If only I’d known. If only I’d foreseen that the teenage classmate who strode through our school gates every morning, rolled-up Daily Telegraph tucked incongruously (and insouciantly) under one arm, dark leather trench-coat flapping rhythmically in sympathy with the long, swaying black crows-wings of shoulder-length hair, square-heeled boots clicking and clacking their way into morning assembly… if I’d somehow intuited, as I say, that this lanky 15-year-old with the questing, beaky nose and rimless glasses, this proto-goth, would one day be Chancellor of the Exchequer…
Well, actually, I wouldn’t have been remotely surprised. I don’t think any of us who knew Philip Hammond back in 1971 at Shenfield School in Essex would’ve been. Political destiny was written all over the guy.
Since Phil emerged as a major player in the high-rolling, high-risk casino world of Westminster politics, I’ve been approached by countless media outlets all wanting to know the same thing.
‘What was he like? Just how right-wing was he back then? Was he Tory Boy? Did you all hate him?’
I know what they want. Many of them are hoping for a clichéd, pastiche-of-a–profile of your typical post-war Tory Boy; the neo-righty that everyone loathed by default.
But Phil wasn’t like that, and more to the point we didn’t see him like that. The general political mood in the early 1970s was nowhere near as polarised as it is today. These were pre-Thatcher times. The word ‘Tory’ did not, back then, invite the almost inevitable suffix ‘scum’.
Of course, most of Phil’s fellow fifth-formers were on the left. We were adolescents, children of the 1960s, pretend revolutionaries. We wore Che Guevara T-shirts and inserted the word ‘proletariat’ into as many sentences as we could manage.
So for Phil Hammond to stroll to school each day carrying the Telegraph — which he would calmly read in assembly and during the lunch break — was so uncool that it was, well… cool. That was Phil. We secretly admired him for his breezy unconcern for what anyone else might think.
Actually — not so secretly. Phil was popular at Shenfield. I don’t remember him having any enemies, although neither do I remember him having a particular clique or band of followers. My mental video diary shows him striding from classroom to classroom alone, arriving and leaving school alone, and sitting alone in lessons. My clearest image of these classes was history. Our O-level syllabus was mostly predicated on 20th-century events and Phil was not a biddable student.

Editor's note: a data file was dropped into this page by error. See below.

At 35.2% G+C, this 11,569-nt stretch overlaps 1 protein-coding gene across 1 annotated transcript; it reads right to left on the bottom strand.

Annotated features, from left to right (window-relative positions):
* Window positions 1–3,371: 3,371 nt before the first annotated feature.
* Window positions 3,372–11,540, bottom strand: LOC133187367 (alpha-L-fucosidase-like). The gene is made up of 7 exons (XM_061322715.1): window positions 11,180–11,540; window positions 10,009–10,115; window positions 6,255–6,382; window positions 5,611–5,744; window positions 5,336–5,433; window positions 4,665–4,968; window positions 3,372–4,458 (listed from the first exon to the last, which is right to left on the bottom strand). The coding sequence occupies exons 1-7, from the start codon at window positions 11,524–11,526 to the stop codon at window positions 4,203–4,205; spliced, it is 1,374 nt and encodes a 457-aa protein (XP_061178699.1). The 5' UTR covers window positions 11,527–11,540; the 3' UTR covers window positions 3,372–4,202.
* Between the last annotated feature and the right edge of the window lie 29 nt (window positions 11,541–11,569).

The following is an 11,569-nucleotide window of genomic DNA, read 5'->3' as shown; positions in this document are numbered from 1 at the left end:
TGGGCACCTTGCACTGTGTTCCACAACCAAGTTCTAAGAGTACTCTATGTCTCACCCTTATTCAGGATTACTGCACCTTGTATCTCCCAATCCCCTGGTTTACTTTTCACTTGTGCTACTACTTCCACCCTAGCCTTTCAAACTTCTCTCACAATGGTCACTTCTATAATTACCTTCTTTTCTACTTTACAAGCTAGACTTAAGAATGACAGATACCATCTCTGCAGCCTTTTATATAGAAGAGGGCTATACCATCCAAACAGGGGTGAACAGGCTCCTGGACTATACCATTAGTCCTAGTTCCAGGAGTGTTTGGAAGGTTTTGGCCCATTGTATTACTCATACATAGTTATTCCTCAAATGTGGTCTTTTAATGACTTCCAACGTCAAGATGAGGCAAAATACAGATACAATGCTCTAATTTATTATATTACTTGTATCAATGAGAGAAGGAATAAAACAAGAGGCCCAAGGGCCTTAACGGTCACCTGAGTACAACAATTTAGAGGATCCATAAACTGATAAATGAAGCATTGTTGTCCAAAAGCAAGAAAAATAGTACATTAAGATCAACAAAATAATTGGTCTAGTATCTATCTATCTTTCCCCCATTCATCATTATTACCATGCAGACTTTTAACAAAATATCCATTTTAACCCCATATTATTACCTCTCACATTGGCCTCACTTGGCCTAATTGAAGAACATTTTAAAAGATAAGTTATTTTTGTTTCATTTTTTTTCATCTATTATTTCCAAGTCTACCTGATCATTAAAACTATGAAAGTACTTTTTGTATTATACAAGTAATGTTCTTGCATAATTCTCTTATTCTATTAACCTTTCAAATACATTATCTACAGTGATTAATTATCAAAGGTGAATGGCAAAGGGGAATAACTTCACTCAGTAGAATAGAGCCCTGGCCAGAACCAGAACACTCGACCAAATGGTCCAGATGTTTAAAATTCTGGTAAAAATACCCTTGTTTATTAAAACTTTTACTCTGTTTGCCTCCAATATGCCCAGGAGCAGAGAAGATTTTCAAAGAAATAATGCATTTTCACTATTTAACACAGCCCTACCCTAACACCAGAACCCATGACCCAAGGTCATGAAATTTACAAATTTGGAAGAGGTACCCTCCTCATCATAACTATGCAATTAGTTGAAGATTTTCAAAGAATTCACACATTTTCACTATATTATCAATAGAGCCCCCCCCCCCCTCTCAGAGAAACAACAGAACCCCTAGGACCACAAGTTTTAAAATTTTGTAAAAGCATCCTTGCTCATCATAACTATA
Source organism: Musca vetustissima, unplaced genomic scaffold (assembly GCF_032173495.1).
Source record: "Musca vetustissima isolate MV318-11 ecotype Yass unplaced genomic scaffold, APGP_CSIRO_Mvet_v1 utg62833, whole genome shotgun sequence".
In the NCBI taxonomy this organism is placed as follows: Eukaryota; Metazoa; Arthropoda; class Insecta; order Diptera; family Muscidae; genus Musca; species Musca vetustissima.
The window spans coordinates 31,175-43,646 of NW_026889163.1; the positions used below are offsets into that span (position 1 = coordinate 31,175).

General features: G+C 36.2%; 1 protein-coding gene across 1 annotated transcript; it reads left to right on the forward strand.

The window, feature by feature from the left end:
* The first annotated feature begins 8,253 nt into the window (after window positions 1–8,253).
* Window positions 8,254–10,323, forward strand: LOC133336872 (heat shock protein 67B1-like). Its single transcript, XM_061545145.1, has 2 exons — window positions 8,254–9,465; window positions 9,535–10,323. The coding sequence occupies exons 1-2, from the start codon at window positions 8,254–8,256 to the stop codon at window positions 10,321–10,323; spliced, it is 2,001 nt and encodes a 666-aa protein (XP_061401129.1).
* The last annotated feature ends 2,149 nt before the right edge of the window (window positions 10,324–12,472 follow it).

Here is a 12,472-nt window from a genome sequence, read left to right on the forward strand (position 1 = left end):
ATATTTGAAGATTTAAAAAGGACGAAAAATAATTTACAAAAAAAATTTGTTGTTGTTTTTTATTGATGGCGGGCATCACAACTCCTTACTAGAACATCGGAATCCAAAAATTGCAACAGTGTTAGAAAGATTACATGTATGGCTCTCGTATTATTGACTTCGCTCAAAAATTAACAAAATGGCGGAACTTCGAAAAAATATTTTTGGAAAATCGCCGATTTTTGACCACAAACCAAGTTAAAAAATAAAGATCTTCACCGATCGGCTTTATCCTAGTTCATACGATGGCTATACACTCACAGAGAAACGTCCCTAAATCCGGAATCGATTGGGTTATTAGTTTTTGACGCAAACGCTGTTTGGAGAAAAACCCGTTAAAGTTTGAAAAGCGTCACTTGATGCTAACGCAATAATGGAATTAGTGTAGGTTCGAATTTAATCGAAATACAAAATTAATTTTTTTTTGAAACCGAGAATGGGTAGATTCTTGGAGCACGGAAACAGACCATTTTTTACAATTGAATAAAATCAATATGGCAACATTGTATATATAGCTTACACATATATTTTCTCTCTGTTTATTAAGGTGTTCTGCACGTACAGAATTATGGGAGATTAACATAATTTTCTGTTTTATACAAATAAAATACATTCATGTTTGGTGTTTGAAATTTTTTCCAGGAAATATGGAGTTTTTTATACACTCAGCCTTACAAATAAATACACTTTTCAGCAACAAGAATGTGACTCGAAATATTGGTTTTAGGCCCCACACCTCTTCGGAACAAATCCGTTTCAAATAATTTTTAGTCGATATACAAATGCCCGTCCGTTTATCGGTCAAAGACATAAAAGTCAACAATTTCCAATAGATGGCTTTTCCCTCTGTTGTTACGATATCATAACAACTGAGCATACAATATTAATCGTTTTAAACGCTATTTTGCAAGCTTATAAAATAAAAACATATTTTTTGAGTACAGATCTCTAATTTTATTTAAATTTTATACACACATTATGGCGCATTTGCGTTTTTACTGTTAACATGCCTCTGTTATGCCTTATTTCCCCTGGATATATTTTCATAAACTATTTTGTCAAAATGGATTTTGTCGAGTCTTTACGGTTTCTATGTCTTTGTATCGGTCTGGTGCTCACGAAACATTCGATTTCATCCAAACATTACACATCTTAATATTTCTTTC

While the rest of us obediently scribbled down the received nostrums about the origins of two world wars and their aftermaths, Phil would argue and challenge our teacher. Not in a hectoring, disputatious way; more in sorrow than in anger. ‘Surely you can’t believe…’ ‘But, sir, no one would think today that…’ ‘I’m truly sorry to hear you say that, sir, because you’re wrong. Just wrong…’
We loved it, even if we didn’t really understand Phil’s arguments. That didn’t matter — it was enough to see our teacher discomfited and thrown off balance. Perhaps that was our small revolution, looking back, and Phil led it.
He also charmed the teacher, a dedicated Guardian reader. Phil often persuaded the man to swap his newspaper for Phil’s copy of the Telegraph and the two of them would cheerfully snipe away at each other about the editorials. The rest of us barely knew what they were talking about. But we were proud of the fact that our classmate was as bright and as well-informed as our teacher.
Going back over what I have just written, I can see this beginning to look like a hagiography. Well, so be it. The fact is, we all liked Phil Hammond. That he was an unabashed Tory just made him a bit stuffy and old-fashioned, but entertainingly so. And as for myself, I’m not remotely politically aligned — so there’s no hidden agenda in this article. I’m just telling you what I remember.
But back to Phil. There was another side to him, about as unlike Tory Phil as you could get.
I’m talking about Disco Phil.
Yup. Our Chancellor-to-be had a nice little line running discos in Essex. He teamed up with the best-looking guy in our year, the improbably named Graham Norton, to run weekend church-hall discos. I’m not privy to their financial arrangements, but Graham — who like myself and Phil is now 60 (which does feel improb-able) says he took roughly a tenner for doing the actual DJ-ing while Phil took… well, let’s just say rather more than that. A clear head for figures, then, even back in the day.
I left Shenfield School at 16 to join the local paper as a cub reporter, so I never knew the sixth-form Phil, or his later incarnations as a university student and then successful entrepreneur/businessman.
But after more than 40 years spent in hard news, live television, and (nowadays) freelancing, one thing I’ve learned for sure, both subjectively and objectively, is this: you’re fundamentally the same person at 60 as you were at 16. You really are.
So who was Philip Hammond at 16? How best to sum him up?
Easy. He was his own person. Looks to me as though he still is.
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